Steam inhalations have been used for a long time to treat colds, coughs, sore throats, sinusitis, chest infections and any other respiratory problems. Before the widespread availability of essential oils, raw plant material containing traces of essential oils were used. The ready availability of essential oils in the modern world has, however, made aromatherapy steam inhalations much easier and more effective.
We have already looked at facial steaming and steam inhalations use a similar technique. However, a major difference lies in remembering to breathe in deeply through the nose, especially if you have a cold and blocked sinuses, to make sure that you target the affected area. You also choose specific essential oils to counteract the symptoms you are treating.
It is appropriate to give steam inhalations to older children but they must be closely monitored the whole time, to make sure they do not scald themselves. Aromatherapy steam inhalations can sometimes be contraindicated for people with severe asthma, hay fever or debilitating respiratory disease. If in doubt, do the inhalation for half a minute only, and wait to see if any adverse reaction occurs. If not, then you can gradually increase the time spent inhaling.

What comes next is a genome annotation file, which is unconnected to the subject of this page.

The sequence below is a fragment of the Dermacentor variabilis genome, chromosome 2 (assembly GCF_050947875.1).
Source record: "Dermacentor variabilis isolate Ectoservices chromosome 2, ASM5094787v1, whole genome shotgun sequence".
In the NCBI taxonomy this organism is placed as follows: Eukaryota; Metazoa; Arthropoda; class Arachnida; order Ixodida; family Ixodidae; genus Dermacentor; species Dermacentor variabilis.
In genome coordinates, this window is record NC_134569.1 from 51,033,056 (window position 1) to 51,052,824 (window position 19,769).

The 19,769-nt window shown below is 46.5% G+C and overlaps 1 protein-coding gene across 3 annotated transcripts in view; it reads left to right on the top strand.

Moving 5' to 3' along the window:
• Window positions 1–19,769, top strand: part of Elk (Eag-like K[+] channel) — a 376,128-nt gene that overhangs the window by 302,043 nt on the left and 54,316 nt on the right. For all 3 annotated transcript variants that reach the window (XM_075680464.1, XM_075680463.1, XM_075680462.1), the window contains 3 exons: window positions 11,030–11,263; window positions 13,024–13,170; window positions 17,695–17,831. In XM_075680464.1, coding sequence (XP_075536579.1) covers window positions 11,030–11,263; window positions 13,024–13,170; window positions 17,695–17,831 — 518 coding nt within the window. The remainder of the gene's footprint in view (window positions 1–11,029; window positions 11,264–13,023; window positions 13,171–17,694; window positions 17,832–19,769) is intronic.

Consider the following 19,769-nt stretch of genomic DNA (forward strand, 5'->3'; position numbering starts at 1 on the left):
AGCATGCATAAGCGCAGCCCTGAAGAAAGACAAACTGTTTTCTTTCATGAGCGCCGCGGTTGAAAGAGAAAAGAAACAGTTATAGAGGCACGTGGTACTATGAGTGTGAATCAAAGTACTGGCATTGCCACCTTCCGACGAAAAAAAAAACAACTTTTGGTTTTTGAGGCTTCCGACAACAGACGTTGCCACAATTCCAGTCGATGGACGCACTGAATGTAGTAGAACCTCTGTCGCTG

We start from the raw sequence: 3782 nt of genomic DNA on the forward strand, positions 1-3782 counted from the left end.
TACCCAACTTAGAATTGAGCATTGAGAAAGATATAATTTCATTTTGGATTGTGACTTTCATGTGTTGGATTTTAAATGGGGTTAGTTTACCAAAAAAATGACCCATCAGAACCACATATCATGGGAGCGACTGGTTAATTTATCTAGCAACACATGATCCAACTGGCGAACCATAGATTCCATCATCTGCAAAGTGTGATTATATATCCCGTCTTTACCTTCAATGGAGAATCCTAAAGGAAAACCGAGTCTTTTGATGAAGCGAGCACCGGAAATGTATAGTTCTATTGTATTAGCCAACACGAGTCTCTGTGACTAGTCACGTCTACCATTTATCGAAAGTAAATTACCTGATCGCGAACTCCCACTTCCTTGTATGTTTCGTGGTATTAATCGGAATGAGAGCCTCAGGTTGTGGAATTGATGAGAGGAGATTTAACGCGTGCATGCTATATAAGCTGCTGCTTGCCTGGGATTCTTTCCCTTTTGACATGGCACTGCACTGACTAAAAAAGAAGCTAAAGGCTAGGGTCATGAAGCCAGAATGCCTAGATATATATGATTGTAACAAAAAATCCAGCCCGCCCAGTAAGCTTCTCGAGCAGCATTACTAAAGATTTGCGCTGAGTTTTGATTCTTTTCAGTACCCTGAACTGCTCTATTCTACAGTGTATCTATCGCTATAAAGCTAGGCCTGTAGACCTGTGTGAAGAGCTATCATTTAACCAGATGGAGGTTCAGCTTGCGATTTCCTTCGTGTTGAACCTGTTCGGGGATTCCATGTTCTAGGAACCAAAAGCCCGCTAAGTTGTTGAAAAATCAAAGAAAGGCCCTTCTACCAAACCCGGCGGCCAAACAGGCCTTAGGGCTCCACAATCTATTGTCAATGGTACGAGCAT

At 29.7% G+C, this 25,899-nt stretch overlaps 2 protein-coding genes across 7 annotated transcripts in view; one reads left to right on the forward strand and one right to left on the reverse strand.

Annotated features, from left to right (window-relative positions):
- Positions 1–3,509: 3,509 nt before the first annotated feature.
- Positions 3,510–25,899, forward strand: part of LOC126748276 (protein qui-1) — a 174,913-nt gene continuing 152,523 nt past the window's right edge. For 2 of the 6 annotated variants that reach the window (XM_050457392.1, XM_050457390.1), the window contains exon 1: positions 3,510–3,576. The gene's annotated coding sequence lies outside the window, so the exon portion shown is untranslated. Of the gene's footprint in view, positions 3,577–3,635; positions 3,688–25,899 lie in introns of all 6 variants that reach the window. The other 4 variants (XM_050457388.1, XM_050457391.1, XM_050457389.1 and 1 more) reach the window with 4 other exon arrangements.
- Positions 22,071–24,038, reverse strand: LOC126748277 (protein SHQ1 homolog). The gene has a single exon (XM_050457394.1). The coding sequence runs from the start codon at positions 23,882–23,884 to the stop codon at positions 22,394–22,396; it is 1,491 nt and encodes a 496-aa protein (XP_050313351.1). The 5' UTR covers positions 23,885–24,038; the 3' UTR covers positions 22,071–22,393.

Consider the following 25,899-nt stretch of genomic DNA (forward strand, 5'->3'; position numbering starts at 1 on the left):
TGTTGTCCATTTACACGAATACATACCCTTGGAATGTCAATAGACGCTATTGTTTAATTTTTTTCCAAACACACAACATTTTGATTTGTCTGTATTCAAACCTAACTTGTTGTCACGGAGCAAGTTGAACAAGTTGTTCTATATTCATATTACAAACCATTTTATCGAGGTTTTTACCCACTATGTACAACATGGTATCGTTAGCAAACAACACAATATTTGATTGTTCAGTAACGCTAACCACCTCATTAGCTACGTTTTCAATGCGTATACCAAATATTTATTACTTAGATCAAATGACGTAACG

Some essential oils can be quite harsh and might provoke a fit of coughing If this happens, lift your face away from the steam and take a few deep breaths of air, then return to the steam inhalation.
How to make a steam inhalation.
YOU WILL NEED
A large bowl
4—5 drops of an appropriate essential oil
WHAT TO DO
Half-fill a bowl with the boiling water, then sprinkle in your chosen essential oil.
Bend over the bowl, cover your head with a towel and breathe in deeply through your nose for few minutes, remembering to keep your eyes closed.
Alternatively, you can use a specialist facial sauna to do a steam inhalation, but make sure that you adjust the amount of essential oil if the container of water in the sauna is quite small.